POLECAT

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POLICE

water surface lessens, a connection being maintained with each other and with the first or outer canal which carries the water to the sea or river. In Schermer Polder in North Holland are four canal levels, the land between them forming long parallelograms.

Pole'cat, a carnivourous animal with a long, slim body like a weasel. Four species inhabit the northern hemisphere. The common polecat of Europe is dark brown above and black below. Its fur is of little value. They sleep by day, and at night plunder poultry-yards and dove-cotes. They feed also on rabbits, rats, mice and birds. Very similar species are found in Siberia, Tibet and North America. These animals emit a foul odor when disturbed. The ferret is a domesticated variety of polecat. In the United States the name sometimes is applied to the skunk incorrectly.

Poles (Greek polos, a turning point), in geography are the two extremities of the axis round which the earth revolves, the north pole being 900 north of the equator and the south pole 90° south. In astronomy the poles, which for distinction are called celestial poles, are those points in the heavens to which the earth's axis is directed and round which the heavens seem to revolve. Unfortunately no stars mark the exact position of the celestial poles, and therefore the polestar is used for this purpose, its exact position being determined by noting the point between its upper and lower cidminations. The term poles also has a wider application as denoting the extremities of a line passing through the center of a great circle perpendicular to its plane. Thus we have the poles of the horizon (which are the zenith and the nadir), the poles of the ecliptic and the poles of a meridian. In the same sense the terrestial and celestial poles are spoken of as the poles of the equator and the equinoctial, respectively. Poles in physics denote those points of a body at which its attractive or repulsive force is concentrated.

Pole'star or Pola'ris, the star nearest to the northern pole of the celestial quarter. The star which at present goes under the name of the polestar is Alpha in the constellation of Ursa Minor. This star, however, is a little more than 1° from the north pole and has a sensible motion around it. This star will in about 2,100 A. D. come within 28' of the north pole of the heavens, and then recede. Two thousand years ago -Beta of Ursa Minor was the polestar, and about 2,300 B. C. Alpha in the constellation of the Dragon was not more than 10' from the north pole, while 12,000 years after the present time the bright star Vega in Lyra will be within 5° of it.

Pole-Vault'ing is one of the sports called field-events. It consists in leaping over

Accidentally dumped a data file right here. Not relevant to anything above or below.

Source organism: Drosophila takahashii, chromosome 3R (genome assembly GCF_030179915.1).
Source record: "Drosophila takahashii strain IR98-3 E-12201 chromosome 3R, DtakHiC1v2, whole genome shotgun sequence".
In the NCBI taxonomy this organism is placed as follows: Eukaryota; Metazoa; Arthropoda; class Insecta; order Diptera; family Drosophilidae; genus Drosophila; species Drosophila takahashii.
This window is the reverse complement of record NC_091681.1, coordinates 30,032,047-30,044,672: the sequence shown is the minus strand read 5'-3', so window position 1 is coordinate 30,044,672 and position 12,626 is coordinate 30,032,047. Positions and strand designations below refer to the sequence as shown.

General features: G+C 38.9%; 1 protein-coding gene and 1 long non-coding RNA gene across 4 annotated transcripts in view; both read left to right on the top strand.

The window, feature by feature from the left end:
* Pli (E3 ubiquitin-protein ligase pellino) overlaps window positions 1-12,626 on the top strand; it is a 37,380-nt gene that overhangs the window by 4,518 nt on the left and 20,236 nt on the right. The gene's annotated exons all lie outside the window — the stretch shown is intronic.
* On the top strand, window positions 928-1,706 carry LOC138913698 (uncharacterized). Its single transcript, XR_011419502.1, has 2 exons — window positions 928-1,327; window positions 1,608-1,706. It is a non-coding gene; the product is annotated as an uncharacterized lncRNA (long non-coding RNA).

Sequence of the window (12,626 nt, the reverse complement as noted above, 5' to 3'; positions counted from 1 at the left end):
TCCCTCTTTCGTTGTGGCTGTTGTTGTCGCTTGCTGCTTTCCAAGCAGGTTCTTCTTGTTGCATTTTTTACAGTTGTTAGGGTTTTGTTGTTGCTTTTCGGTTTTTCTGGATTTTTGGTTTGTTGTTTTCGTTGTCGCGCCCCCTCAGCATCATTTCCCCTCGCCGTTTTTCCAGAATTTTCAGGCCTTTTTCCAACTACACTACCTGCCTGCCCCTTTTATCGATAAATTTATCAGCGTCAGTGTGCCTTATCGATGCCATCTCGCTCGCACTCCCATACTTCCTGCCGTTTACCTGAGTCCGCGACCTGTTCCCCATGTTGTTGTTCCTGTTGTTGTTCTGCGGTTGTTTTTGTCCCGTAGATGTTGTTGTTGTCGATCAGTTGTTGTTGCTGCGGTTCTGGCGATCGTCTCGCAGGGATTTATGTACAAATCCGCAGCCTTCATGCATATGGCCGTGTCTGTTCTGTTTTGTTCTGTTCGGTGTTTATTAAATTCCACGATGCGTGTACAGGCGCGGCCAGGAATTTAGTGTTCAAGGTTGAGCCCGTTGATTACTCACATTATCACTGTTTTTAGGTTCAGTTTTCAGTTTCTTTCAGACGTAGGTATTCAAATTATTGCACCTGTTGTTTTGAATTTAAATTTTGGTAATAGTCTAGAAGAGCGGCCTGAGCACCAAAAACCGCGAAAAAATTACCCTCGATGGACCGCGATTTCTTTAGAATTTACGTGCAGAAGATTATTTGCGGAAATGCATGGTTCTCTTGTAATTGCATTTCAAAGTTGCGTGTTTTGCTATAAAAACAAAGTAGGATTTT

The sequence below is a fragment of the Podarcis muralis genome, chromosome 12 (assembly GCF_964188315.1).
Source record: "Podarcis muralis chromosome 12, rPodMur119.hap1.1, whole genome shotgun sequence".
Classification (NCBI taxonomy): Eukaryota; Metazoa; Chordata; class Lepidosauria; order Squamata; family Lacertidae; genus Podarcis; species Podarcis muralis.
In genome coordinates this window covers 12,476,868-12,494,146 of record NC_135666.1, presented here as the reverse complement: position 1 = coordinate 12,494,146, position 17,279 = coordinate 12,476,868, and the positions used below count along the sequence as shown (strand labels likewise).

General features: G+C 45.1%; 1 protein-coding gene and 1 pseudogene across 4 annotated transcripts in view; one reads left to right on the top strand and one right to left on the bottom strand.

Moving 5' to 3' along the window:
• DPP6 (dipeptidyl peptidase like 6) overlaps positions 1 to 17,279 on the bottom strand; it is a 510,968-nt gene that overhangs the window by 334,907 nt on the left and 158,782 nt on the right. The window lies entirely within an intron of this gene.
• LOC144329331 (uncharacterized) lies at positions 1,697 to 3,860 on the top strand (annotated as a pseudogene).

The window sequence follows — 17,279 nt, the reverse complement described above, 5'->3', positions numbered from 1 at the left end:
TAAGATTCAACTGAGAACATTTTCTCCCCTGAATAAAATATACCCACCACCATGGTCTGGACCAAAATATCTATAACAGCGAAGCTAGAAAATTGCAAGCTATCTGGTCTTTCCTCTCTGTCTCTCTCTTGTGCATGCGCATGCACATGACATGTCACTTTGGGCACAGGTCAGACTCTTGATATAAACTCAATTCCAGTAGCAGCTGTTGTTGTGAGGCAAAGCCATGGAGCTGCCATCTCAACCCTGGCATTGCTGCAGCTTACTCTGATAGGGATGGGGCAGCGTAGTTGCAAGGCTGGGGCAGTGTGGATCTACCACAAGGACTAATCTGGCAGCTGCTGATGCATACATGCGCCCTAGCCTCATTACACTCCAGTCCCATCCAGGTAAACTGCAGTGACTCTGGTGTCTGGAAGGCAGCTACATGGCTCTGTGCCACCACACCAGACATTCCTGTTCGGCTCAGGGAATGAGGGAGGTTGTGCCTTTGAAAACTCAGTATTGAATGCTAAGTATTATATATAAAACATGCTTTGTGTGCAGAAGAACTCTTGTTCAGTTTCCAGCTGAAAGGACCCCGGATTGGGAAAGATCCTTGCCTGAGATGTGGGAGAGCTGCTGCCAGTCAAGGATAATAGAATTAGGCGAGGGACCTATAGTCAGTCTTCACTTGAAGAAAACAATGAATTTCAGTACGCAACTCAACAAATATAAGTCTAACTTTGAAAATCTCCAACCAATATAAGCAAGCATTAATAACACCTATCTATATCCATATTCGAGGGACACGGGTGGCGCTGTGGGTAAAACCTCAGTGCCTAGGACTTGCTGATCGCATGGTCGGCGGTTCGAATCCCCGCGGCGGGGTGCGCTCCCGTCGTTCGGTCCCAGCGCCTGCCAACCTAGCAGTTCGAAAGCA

a bar by means of a pole. Usually this is 16 feet long. The contestant grasps the pole above his head, measures the height of the bar with his eye, and runs forward. At a certain distance from the bar he thrusts the pole into the ground, leaps up, and throws himself forward and. up over the bar, at the same time flinging the pole behind him. Generally three trials at different heights are made. The highest record is 12 feet nine inches.

Police {pô-lēs') are a& organized force —■ especially in towns and cities — for the preservation of peace and order and the prevention of crime. This definition applies more particularly to the police of the United States and of England, as the police of most European countries have much wider functions, and are often used by rulers and ministers for political purposes and in a more or less oppressive manner. The existing sytem of police administration in England is of recent origin, and many features of it were introduced during the reign of Queen Victoria. In the early periods of English history there was no such thing as a separate body of police, the responsibility for the maintenance of the peace being imposed on each hundred or tithing and the individuals composing these divisions being held jointly liable for the consequences of any violations of law which occurred within their limits. In the larger towns the inhabitants of the various wards kept watch within their limits, special watchmen being gradually introduced; but these duties of watch and ward were performed very inefficiently, and crimes were committed with marked impunity, especially in London and other large cities. During the 18th century various efforts were made to remedy this state of things in London and to secure a more efficient administration both in the prevention and detection of crime; but the results obtained were very unsatisfactory. In 1829 Sir Robert Peel organized the metropolitan police, placing the new force under the control of the secretary of state, and since that time the police of counties and boroughs have been organized upon the same principles as the metropolitan police, except that they are under the local authority. The strength of this body of metropolitan police is 14,954, comprising 31 superintendents, 578 inspectors, 1,930 sergeants and 13,155 constables. The City of London police-force numbers 1,062 men, exclusive of those on private service and detective duty and of those known as metropolitan police. The police-force throughout the kingdom is a civil, not a military body, with the exception of the royal Irish constabulary, which is more military than civil. This force is directly under the Irish government, and its members are armed and drilled as soldiers. It

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